Bug 121151

Summary: sscanf doesn't return EOF when it should
Product: [Fedora] Fedora Reporter: Alexei Podtelezhnikov <apodtele>
Component: glibcAssignee: Jakub Jelinek <jakub>
Status: CLOSED UPSTREAM QA Contact:
Severity: high Docs Contact:
Priority: medium    
Version: rawhideCC: drepper
Target Milestone: ---   
Target Release: ---   
Hardware: i386   
OS: Linux   
Whiteboard:
Fixed In Version: Doc Type: Bug Fix
Doc Text:
Story Points: ---
Clone Of: Environment:
Last Closed: 2004-04-30 16:06:48 UTC Type: ---
Regression: --- Mount Type: ---
Documentation: --- CRM:
Verified Versions: Category: ---
oVirt Team: --- RHEL 7.3 requirements from Atomic Host:
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Description Flags
test.c testcase none

Description Alexei Podtelezhnikov 2004-04-18 06:27:29 UTC
Description of problem: 
 
sscanf does not always return EOF when the input buffer has been 
completely parsed through and '\0' is reached. I believe that in the 
program below all chk1, chk2, and chk3 should be EOFs. Instead, only 
chk3 is correct. 
 
/* sscanf()'s EOF return value problem demonstration */ 
#include<stdio.h> 
main () 
{ 
        char buff[] = "This could have been fgets()-ed\n"; 
        int chk1, chk2, chk3; 
 
        chk1 = sscanf(buff, "This could have been fgets()-ed\nplus 
some"); 
        chk2 = sscanf(buff, "This could have been fgets()-ed plus 
some"); 
        chk3 = sscanf(buff, "This could have been fgets()-ed %d"); 
 
        printf("EOF checks: %d %d %d\n", chk1, chk2, chk3); 
} 
 
 
 
Version-Release number of selected component (if applicable): 
glibc-2.3.2-27.9 
 
How reproducible: 
always 
 
Steps to Reproduce: 
1. gcc the program above 
2. run it 
3. 
   
Actual results: 
EOF checks: 0 0 -1 
 
Expected results: 
EOF checks: -1 -1 -1 
 
Additional info: 
For comparison I compiled and successfully ran the demo program the 
other OS.

Comment 1 Alexei Podtelezhnikov 2004-04-18 06:35:33 UTC
Created attachment 99512 [details]
test.c testcase

Inlining the program mangled the lines. Attaching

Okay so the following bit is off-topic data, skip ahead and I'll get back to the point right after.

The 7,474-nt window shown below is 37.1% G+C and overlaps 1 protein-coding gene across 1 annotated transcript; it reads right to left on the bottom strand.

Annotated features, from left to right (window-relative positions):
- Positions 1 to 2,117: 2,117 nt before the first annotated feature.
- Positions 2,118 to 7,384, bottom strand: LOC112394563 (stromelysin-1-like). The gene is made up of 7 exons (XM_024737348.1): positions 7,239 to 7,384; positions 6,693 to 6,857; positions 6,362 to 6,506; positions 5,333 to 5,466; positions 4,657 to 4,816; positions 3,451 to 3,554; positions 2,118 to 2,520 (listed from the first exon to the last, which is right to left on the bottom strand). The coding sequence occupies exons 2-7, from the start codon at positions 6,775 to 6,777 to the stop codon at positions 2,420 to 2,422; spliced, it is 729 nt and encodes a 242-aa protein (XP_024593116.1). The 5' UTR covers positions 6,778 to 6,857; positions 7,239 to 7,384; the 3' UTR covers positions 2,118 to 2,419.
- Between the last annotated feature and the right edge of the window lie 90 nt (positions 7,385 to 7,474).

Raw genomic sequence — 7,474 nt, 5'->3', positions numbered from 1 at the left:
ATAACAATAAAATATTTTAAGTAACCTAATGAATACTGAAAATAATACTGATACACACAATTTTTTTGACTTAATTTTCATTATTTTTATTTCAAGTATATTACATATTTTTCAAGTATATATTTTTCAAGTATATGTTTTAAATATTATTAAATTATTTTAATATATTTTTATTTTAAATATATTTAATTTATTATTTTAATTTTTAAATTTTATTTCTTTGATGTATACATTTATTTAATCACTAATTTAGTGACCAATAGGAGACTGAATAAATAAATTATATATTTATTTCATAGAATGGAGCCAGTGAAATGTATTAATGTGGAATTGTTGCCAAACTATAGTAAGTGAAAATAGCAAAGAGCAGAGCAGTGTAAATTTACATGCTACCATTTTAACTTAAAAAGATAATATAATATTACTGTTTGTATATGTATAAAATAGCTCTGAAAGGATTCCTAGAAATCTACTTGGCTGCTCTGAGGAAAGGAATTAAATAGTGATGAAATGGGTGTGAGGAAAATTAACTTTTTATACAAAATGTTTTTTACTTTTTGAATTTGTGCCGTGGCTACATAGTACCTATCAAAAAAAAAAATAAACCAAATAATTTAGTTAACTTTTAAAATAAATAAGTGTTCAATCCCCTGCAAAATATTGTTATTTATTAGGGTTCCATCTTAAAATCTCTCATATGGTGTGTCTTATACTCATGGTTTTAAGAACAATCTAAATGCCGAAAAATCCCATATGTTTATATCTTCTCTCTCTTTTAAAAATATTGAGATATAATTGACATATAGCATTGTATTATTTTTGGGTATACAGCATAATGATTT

Comment 2 Jakub Jelinek 2004-04-19 17:10:58 UTC
#include <stdio.h>

int
main (void)
{
  int ret1, ret2, ret3, ret4, x;

  ret1 = sscanf ("foo\n", "foo\nbar");
  ret2 = sscanf ("foo\n", "foo bar");
  ret3 = sscanf ("foo\n", "foo %d", &x);
  ret4 = sscanf ("foo\n", "foo\n%d", &x);

  printf ("EOF checks: %d %d %d %d\n", ret1, ret2, ret3, ret4);

  ret1 = sscanf ("foon", "foonbar");
  ret2 = sscanf ("foon", "foo bar");
  ret3 = sscanf ("foon", "foo %d", &x);
  ret4 = sscanf ("foon", "foon%d", &x);

  printf ("EOF checks: %d %d %d %d\n", ret1, ret2, ret3, ret4);

  ret1 = sscanf ("foo ", "foo bar");
  ret2 = sscanf ("foo ", "fooxbar");
  ret3 = sscanf ("foo ", "foox%d", &x);
  ret4 = sscanf ("foo ", "foo %d", &x);

  printf ("EOF checks: %d %d %d %d\n", ret1, ret2, ret3, ret4);

  ret1 = sscanf ("foo\t", "foo\tbar");
  ret2 = sscanf ("foo\t", "foo bar");
  ret3 = sscanf ("foo\t", "foo %d", &x);
  ret4 = sscanf ("foo\t", "foo\t%d", &x);

  printf ("EOF checks: %d %d %d %d\n", ret1, ret2, ret3, ret4);

  return 0;
}

Solaris doesn't seem to be consistent when to return 0 and when EOF
either as it seems.

Comment 3 Alexei Podtelezhnikov 2004-04-19 18:41:01 UTC
SunOS 5.7, IRIX64 6.5.20m, and WinXP SP1 all correctly give:
EOF checks: -1 -1 -1 -1
EOF checks: -1 0 0 -1
EOF checks: -1 0 0 -1
EOF checks: -1 -1 -1 -1

glibc 2.3.2:
EOF checks: 0 0 -1 -1
EOF checks: -1 0 0 -1
EOF checks: 0 0 0 -1
EOF checks: 0 0 -1 -1

old cygwin 1.3.2 is even worse:
EOF checks: 0 0 0 0
EOF checks: -1 0 0 -1
EOF checks: 0 0 0 0
EOF checks: 0 0 0 0